This year of social distancing, mask politics, and Zoom calls has been remarkable from the perspective of anti-poverty policy. At the start of the year, poverty was at an all-time low in the United States. This happy state of affairs was the culmination of the longest expansion in American history, which began less than six months into President Obama’s first term and lasted just over three years into the Trump presidency.
In late March, however, unemployment jumped practically overnight from a 50-year low of 3.5 percent to something approaching 20 percent (an 80-year high). Yet the best evidence indicates that poverty fell, as the unprecedented federal response to the coronavirus emergency doused Americans with cash and other benefits. As the nation moved further from March without those benefits being replenished, poverty crept upward, surpassing the pre-lockdown rate by June. But the average poverty rate from March through September was the same as that from the preceding five months.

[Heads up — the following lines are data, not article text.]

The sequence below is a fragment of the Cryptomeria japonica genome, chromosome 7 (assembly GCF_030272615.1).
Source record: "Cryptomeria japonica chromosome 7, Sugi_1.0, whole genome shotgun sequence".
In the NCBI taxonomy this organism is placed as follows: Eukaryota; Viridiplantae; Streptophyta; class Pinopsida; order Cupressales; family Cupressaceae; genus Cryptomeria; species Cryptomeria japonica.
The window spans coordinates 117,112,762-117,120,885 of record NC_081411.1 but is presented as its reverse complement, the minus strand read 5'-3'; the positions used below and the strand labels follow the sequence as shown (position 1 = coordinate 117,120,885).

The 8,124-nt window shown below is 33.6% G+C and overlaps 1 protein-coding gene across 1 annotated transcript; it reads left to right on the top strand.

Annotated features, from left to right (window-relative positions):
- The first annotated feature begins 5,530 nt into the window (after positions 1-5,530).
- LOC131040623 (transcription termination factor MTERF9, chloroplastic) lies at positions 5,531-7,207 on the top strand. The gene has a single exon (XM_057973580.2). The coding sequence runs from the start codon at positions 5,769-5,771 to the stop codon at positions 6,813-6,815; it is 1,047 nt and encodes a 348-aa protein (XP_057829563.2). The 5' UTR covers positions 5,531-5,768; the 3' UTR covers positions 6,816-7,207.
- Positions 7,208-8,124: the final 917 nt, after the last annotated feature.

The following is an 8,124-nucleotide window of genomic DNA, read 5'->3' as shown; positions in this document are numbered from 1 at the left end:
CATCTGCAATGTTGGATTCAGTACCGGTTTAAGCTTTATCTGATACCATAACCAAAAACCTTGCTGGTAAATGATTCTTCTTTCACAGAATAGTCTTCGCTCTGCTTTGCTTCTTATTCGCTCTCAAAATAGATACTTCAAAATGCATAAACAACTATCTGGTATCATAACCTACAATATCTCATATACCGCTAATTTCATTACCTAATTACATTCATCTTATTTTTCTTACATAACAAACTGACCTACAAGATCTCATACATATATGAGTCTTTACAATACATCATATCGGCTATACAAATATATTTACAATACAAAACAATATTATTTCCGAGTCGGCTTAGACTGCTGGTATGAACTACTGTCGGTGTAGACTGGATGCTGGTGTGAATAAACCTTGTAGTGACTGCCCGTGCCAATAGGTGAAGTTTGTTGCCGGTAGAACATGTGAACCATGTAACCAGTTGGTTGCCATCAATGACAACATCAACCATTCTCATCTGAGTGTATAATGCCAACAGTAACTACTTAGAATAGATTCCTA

As of this writing, FiveThirtyEight projects a big win for Joe Biden on Tuesday—bigger even than President Obama’s victory over Mitt Romney in 2012 in terms of electoral votes. It also gives Democrats a 77-in-100 chance of winning control of the Senate. If both of these predictions prove accurate, Democrats will be in the same position they were in 2009—in control of the presidency and both houses of Congress, with a big mess on their hands. What can we expect in terms of anti-poverty policy should this scenario come to pass?